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Contract abandonment rule changes inch forward at SBOE

Teach the Vote
Teach the Vote

Educator Preparation | Certification Texas Legislature Educator Rights TEA | Commissioner | SBOE Educator Compensation | Benefits

Date Posted: 1/27/2022 | Author: Mark Wiggins

A committee of the State Board of Education (SBOE) advanced changes to the educator disciplinary rules regarding contract abandonment that are the product of nearly three years of negotiations.

At its Thursday meeting, Jan. 27, the SBOE Committee on School Initiatives recommended that the board allow changes to 19 TAC Chapter 249 adopted in December 2021 by the State Board for Education Certification (SBEC) to go into effect. These changes are supported by ATPE and represent compromises between educators, administrators, and other stakeholders achieved through discussions dating back to 2019.

Among other changes, the rule creates “good cause” for an educator to resign after the first 45 days of a school year if they reasonably believed they had written permission from the school district administration to resign. This change is intended to address situations such as when a teacher has resigned based on written permission from a principal who may not technically be authorized to accept a resignation. In such a circumstance, the educator would have good cause to believe they had received the proper permission and would not be subject to sanction.

The rule also aligns with last year’s House Bill (HB) 2519, which requires SBEC to consider any mitigating factors that may bear upon an educator’s decision to resign mid-year and risk a contract abandonment sanction. The new rule includes a list of potential mitigating factors intended to serve as nonbinding guideposts for those adjudicating contract abandonment cases. SBEC members, who are all appointed by the governor, will retain the ultimate authority to determine on a case-by-case basis if and to what extent an educator’s penalty may be reduced based upon any mitigating factors.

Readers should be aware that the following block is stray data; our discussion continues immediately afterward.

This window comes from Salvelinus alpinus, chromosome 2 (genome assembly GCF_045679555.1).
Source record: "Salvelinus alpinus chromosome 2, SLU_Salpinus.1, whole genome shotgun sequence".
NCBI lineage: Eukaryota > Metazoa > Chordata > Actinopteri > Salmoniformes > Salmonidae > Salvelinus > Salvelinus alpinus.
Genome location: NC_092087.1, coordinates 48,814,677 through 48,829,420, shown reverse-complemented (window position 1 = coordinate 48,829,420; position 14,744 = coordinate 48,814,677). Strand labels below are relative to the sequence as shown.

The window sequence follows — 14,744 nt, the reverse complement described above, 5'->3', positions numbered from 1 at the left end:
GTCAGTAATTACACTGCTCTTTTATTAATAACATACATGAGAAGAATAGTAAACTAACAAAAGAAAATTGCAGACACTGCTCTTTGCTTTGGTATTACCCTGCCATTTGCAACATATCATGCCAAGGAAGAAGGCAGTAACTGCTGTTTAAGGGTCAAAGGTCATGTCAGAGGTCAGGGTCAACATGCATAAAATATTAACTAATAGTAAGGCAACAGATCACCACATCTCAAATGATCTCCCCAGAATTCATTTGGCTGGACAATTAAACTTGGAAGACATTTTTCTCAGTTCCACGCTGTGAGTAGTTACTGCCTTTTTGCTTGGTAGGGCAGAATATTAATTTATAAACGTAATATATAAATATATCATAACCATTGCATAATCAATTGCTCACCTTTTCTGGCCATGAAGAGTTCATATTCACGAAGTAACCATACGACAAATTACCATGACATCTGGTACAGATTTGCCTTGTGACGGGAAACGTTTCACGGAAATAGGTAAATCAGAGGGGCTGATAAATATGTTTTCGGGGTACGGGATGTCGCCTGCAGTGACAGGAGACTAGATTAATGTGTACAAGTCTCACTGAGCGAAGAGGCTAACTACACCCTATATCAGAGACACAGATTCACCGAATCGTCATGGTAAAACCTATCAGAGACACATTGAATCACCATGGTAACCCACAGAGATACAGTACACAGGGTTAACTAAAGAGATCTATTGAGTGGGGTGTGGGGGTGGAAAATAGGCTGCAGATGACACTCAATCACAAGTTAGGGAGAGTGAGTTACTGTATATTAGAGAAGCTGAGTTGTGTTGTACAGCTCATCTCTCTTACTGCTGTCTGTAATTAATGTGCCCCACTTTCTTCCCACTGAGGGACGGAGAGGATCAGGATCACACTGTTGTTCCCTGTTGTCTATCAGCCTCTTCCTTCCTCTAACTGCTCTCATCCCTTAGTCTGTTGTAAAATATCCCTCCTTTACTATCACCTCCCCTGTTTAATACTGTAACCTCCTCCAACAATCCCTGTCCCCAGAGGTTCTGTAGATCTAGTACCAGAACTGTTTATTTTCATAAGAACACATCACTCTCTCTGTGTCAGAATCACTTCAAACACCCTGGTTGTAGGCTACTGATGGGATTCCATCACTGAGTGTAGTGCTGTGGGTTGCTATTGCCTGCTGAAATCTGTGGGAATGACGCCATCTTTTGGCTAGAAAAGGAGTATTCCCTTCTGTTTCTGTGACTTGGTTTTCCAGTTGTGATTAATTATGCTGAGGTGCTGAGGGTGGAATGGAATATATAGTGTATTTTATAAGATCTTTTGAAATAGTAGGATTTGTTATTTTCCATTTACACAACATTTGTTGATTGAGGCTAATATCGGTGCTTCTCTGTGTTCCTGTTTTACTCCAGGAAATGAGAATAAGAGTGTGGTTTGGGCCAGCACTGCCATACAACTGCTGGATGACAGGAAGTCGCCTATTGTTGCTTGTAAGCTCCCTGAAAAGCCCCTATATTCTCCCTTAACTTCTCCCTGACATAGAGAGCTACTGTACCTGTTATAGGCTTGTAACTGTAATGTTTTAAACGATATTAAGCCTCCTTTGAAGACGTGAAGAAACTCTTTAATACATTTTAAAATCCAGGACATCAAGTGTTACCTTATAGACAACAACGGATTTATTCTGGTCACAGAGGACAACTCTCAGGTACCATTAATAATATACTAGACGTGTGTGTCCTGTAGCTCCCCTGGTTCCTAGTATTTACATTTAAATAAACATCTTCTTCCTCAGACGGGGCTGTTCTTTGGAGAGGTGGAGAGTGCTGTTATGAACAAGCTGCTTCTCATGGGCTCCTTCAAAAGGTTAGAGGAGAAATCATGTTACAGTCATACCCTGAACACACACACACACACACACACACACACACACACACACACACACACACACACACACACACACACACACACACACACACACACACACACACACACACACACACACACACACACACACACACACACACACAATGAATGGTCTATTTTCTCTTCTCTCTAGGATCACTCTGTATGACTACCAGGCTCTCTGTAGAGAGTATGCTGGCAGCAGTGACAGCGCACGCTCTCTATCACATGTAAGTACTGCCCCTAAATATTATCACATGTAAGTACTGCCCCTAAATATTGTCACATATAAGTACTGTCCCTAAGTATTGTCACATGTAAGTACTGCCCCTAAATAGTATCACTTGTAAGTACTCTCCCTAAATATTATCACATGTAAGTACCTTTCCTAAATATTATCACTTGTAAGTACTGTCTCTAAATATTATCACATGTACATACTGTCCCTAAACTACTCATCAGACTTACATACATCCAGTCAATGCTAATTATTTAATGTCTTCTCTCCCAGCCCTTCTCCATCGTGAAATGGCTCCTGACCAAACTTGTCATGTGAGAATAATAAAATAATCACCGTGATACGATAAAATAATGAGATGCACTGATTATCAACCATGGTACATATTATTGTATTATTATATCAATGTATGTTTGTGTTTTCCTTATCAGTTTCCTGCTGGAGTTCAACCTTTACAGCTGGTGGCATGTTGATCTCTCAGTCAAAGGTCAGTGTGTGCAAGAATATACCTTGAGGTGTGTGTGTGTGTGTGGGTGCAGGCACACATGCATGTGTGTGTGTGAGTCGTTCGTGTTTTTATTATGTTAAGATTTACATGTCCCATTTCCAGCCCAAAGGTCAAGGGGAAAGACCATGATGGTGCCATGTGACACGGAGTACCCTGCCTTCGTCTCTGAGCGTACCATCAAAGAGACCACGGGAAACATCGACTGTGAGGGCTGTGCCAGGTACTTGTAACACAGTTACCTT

The default sanction in most contract abandonment cases is a one-year suspension from teaching. ATPE believes these rule changes strike an important balance between the needs of students, educators, and school districts. This rule may also help alleviate the ongoing teacher shortage by allowing SBEC the flexibility to reduce the time an educator is prohibited from teaching if the board determines that their individual circumstances and the facts of their case merit leniency.

Mark Wiggins testified virtually before an SBOE committee, Jan. 27, 2022“I think it does a good job of balancing the needs of students, teachers, and districts,” ATPE Lobbyist Mark Wiggins testified before the SBOE committee Thursday, referring to the final product of years of negotiations. “This compromise represents a tremendous amount of time and effort on the part of everyone involved.”

The SBOE reviews all rules passed by the SBEC and may veto an SBEC rule if two-thirds of the members vote against it. ATPE urged the committee to take no action and recommend the full board support the rule changes.

The committee voted in favor of the rule by a vote of 3-2. Committee Vice-chair Aicha Davis (D-Dallas) and Members Ruben Cortez (D-Brownsville) and Jay Johnson (R-Pampa) voted in support of the rule. Committee Chair Matt Robinson (R-Friendswood) and Member Will Hickman (R-Houston) voted against the rule.

The rule change will now go before the full SBOE Friday with a recommendation that the board take no action and allow the rule to take effect. Stay tuned to Teach the Vote for updates following tomorrow’s meeting.


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